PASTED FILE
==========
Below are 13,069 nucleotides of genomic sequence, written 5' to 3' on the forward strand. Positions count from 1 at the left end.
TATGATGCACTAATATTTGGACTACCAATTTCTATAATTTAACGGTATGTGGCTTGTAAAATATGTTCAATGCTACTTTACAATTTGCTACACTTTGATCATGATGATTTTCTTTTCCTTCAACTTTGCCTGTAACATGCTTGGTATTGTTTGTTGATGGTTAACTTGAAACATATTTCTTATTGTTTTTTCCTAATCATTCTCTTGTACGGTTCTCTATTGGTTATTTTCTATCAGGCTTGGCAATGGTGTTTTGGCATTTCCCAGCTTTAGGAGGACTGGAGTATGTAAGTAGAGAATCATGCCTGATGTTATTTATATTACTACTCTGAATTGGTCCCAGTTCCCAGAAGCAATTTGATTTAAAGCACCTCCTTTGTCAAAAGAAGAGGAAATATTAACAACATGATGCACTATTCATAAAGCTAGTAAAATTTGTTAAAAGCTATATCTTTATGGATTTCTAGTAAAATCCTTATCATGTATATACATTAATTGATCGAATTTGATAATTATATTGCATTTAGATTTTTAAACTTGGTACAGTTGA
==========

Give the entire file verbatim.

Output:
Below are 13,069 nucleotides of genomic sequence, written 5' to 3' on the forward strand. Positions count from 1 at the left end.
TATGATGCACTAATATTTGGACTACCAATTTCTATAATTTAACGGTATGTGGCTTGTAAAATATGTTCAATGCTACTTTACAATTTGCTACACTTTGATCATGATGATTTTCTTTTCCTTCAACTTTGCCTGTAACATGCTTGGTATTGTTTGTTGATGGTTAACTTGAAACATATTTCTTATTGTTTTTTCCTAATCATTCTCTTGTACGGTTCTCTATTGGTTATTTTCTATCAGGCTTGGCAATGGTGTTTTGGCATTTCCCAGCTTTAGGAGGACTGGAGTATGTAAGTAGAGAATCATGCCTGATGTTATTTATATTACTACTCTGAATTGGTCCCAGTTCCCAGAAGCAATTTGATTTAAAGCACCTCCTTTGTCAAAAGAAGAGGAAATATTAACAACATGATGCACTATTCATAAAGCTAGTAAAATTTGTTAAAAGCTATATCTTTATGGATTTCTAGTAAAATCCTTATCATGTATATACATTAATTGATCGAATTTGATAATTATATTGCATTTAGATTTTTAAACTTGGTACAGTTGA